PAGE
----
Bargain Bin(ge): Bucket O’ Blood (Chicago, IL)

Bucket O’ Blood is a bizarre little shop tucked away off the beaten path in a small neighborhood of Chicago. It is primarily a record store, but also has a specific niche as an emporium of science fiction and horror books, magazines, and movies. As a bonus, it also has an enviable and eclectic selection of film scores on vinyl.

bucketoblood13 bucketoblood11 bucketoblood10 bucketoblood8 bucketoblood7 bucketoblood6The store has been around for the better part of a decade according to the clerk I spoke with, though its current location is only a few months old. There isn’t much else around it: a couple of restaurants and a bar, but it is hardly a thriving commercial area.

bucketoblood5The selection of movies here isn’t particularly wide, but it is quality. A few standouts I left on the shelves include a (probably bootleg) copy of Sam Fuller’s Shark, a hilariously deceptive copy of Roger Corman’s self-parody Creature From The Haunted Sea, and a Korean movie about a killer Taxi Cab.

bucketoblood15 bucketoblood16

Likewise, you might not find a bargain here, but the ambiance makes the cost worth it in my mind. Check out some shots of their delightful decorations:

bucketoblood1 bucketoblood2 bucketoblood4 bucketoblood3Now, on to my bucket o’ movies from Bucket O’ Blood:

Robot Wars

Apparently, according to IMDb, this movie is a sequel to Robot Jox, the cult classic by Stuart Gordon. I had always heard that Crash And Burn was the sequel, but apparently that movie just features some re-used footage. Honestly, though, I doubt that either movie bears much in the way of a real connection to Robot Jox. Robot Jox was a huge financial undertaking for Empire Pictures, and wound up contributing to that company’s bankruptcy. However, out of the ashes of Empire, Charles Band created Full Moon Pictures as a successor, which produced both Robot Wars and Crash And Burn in the early 1990s. As is often done with low budget pictures, a bunch of the more expensive special effects shots from Robot Jox were re-used, so that the company could get more bang for their buck. I imagine this is the only reason why multiple giant robot movies were put out by Full Moon Pictures in the years following Robot Jox.

Crash And Burn

In a delightful happenstance, the box set that contained Robot Wars also included Crash And Burn, the other wayward descendant left in the wake of Robot Jox. Thanks to this haul, I might have enough material to do another Killer Robot Week in the near future.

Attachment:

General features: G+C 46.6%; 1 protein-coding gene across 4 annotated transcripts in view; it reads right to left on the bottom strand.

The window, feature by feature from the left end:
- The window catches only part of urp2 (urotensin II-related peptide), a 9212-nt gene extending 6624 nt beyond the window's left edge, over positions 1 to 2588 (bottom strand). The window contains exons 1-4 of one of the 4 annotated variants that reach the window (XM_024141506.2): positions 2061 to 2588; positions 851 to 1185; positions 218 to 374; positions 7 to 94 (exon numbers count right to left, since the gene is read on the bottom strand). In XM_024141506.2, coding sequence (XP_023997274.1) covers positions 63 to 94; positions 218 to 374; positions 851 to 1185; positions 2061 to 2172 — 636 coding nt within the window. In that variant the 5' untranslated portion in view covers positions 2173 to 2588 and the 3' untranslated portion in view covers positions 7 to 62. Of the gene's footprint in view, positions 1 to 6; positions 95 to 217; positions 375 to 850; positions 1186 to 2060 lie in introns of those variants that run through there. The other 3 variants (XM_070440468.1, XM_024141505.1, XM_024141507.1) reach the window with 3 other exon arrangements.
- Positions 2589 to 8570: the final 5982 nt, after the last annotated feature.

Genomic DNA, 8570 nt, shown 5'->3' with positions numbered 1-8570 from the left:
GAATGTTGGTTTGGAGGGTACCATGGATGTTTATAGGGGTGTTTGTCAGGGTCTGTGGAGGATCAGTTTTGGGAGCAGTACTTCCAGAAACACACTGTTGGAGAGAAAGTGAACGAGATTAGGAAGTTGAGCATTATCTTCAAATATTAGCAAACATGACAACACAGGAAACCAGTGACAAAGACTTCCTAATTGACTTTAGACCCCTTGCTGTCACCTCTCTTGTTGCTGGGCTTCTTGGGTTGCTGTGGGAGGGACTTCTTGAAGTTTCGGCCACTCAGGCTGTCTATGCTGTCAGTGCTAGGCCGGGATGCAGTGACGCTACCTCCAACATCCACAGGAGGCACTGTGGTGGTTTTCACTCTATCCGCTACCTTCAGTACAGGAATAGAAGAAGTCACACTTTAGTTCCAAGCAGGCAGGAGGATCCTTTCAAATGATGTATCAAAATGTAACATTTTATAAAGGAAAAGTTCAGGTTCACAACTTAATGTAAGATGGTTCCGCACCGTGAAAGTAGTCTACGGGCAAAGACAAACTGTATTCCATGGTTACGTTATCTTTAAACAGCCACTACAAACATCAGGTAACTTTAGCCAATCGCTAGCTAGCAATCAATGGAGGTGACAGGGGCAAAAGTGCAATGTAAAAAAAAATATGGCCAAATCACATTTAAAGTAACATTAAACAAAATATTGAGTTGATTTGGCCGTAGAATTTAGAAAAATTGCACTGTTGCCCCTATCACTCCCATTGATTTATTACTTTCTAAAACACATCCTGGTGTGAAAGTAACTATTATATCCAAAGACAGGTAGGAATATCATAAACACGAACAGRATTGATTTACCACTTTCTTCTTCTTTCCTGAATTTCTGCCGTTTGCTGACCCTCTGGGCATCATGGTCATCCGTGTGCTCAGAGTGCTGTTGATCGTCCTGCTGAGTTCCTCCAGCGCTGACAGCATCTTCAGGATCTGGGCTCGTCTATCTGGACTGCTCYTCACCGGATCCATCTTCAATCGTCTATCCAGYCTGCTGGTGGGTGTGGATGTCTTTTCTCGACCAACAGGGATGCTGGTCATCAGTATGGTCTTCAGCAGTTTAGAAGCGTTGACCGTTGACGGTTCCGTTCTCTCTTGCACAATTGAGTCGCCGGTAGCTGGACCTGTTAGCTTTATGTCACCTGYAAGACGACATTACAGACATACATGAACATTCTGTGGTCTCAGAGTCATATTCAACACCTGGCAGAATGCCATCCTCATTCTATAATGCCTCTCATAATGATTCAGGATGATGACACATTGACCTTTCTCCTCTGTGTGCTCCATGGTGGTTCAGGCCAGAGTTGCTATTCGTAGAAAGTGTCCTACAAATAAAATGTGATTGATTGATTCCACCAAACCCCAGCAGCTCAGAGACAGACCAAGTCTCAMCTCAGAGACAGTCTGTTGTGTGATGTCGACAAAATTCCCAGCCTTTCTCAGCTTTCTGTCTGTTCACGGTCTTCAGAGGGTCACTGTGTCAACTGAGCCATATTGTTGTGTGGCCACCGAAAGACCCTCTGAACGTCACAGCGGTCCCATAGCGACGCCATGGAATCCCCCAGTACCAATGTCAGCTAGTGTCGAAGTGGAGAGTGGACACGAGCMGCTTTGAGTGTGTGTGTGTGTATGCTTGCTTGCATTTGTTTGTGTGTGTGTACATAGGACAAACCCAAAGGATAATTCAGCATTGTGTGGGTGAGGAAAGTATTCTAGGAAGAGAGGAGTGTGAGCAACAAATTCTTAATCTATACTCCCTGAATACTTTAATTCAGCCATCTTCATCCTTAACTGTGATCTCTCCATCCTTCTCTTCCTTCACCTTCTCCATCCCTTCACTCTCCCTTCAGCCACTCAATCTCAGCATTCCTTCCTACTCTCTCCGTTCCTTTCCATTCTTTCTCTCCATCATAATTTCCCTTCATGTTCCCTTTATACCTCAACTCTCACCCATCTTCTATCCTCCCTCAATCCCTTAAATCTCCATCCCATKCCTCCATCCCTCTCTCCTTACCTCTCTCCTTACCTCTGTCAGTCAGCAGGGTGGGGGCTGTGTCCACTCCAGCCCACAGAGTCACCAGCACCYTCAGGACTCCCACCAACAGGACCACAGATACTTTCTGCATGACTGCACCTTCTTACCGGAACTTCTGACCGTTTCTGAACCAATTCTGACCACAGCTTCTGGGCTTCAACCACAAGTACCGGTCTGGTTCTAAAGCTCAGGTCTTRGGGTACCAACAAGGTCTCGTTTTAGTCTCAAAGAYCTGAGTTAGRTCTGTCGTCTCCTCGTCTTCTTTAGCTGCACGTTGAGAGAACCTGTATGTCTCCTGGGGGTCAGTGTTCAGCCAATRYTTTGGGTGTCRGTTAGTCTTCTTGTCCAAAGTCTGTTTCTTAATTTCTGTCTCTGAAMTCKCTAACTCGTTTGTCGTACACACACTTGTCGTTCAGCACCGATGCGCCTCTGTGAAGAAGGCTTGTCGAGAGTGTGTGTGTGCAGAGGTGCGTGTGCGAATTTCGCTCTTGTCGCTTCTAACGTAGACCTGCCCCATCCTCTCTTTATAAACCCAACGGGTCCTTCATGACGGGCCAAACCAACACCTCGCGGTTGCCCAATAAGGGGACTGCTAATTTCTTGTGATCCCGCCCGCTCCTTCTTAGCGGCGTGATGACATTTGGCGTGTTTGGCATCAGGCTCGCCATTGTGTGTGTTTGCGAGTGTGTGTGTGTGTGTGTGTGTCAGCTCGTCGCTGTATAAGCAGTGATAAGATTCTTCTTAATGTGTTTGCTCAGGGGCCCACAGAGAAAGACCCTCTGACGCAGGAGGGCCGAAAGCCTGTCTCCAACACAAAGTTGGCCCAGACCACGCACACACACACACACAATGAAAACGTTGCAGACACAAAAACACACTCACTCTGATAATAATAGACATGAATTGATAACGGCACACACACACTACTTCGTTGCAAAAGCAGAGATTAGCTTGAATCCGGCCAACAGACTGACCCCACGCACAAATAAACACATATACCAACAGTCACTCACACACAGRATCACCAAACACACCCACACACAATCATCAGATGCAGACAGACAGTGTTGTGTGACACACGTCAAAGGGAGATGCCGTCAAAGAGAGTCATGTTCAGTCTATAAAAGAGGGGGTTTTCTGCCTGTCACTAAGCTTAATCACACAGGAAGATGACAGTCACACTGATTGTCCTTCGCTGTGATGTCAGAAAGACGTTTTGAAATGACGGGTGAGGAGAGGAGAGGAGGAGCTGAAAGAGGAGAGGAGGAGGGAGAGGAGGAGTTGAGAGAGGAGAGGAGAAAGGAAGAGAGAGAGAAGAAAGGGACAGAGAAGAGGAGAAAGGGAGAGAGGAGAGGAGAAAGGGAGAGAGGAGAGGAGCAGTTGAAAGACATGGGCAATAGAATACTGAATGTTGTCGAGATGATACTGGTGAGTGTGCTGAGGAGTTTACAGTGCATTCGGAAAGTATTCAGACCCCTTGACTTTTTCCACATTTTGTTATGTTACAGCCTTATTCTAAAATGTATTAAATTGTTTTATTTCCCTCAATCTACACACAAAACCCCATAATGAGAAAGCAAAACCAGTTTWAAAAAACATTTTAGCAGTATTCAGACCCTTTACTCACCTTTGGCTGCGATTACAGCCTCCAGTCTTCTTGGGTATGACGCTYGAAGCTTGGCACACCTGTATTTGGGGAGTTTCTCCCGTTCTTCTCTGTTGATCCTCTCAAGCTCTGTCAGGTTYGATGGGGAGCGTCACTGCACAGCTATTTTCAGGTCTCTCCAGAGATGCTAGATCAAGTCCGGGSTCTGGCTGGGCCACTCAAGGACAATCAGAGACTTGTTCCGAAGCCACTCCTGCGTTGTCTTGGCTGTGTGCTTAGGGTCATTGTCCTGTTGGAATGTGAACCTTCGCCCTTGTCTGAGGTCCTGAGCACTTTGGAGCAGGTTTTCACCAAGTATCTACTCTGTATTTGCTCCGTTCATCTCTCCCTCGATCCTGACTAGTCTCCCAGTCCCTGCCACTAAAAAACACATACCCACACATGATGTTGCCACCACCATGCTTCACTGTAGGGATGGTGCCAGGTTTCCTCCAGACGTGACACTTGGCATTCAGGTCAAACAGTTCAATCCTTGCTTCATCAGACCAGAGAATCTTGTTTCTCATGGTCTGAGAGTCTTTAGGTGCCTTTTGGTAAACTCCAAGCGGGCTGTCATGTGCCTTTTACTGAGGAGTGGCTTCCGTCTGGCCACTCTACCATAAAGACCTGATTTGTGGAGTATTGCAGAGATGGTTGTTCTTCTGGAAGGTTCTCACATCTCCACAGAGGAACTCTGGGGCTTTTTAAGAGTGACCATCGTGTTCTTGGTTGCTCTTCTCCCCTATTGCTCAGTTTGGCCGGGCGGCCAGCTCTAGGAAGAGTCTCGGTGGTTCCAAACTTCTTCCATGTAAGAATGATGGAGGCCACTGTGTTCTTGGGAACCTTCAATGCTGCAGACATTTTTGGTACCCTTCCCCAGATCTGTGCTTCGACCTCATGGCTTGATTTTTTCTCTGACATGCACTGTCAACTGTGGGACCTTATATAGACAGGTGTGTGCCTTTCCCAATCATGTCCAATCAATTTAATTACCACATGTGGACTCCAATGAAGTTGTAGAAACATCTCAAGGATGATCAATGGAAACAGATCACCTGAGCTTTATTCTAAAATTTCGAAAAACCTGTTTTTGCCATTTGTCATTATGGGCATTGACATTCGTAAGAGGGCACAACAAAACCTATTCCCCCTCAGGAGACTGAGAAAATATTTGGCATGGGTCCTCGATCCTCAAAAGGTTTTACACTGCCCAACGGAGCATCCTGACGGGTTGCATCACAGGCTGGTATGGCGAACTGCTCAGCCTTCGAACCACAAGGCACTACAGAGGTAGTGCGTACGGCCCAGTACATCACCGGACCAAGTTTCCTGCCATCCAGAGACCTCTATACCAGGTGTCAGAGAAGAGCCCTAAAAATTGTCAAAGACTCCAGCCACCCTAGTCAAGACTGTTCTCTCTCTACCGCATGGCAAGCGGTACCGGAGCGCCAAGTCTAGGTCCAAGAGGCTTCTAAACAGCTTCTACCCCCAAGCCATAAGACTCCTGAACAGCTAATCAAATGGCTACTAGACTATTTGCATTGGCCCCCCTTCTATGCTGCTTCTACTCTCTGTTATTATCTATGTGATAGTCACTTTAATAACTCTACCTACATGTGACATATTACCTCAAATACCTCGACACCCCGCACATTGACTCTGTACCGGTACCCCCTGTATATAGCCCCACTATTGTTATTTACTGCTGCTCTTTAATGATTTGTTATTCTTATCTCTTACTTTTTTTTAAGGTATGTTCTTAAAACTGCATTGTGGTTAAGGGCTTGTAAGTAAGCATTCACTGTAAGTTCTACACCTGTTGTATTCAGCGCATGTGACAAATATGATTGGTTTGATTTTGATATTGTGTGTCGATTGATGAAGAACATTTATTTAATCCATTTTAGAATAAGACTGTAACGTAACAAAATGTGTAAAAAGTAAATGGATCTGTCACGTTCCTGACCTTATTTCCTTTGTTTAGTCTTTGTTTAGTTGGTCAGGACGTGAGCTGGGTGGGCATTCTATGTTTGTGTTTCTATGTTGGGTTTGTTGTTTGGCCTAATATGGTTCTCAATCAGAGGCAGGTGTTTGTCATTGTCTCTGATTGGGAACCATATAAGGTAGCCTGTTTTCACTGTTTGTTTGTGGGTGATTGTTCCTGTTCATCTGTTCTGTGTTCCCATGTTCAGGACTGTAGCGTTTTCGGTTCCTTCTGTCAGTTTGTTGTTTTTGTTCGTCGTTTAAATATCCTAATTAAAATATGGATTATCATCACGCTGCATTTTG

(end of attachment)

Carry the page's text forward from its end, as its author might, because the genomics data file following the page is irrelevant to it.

Murdercycle

First off, what an awesome title. I don’t know anything about this movie, apart from a single clip of the transformation sequence that I watched on YouTube. That and the title were enough to sell me on this movie. It remains to be seen if this is a forgotten masterpiece or a disappointing failed concept, as Full Moon has been perfectly capable of creating both.

The Demon

The Demon is early 1980s slasher film that came out during the biggest boom period for the genre. From what I have seen, it is a bit polarizing: some dismiss it as no more than a Halloween clone, while others have positive things to say about the film’s atmosphere. However, most seem to agree that it isn’t a good movie when all is said and done. I haven’t seen it before personally, and the plot struck me as just odd enough to make it worth checking out. A serial killer movie involving a psychic detective made me immediately think of Suspect Zero, though I imagine that is where the similarities will end.

Creature

Creature is yet another film from the dark era of Klaus Kinski’s twilight years, not unlike Star Knight. From what I hear, it is a notably gory Alien knockoff that has developed some clout as a b-movie cult classic. Interestingly, it apparently re-used props and sets from an earlier abysmal Alien knockoff, The Forbidden World.

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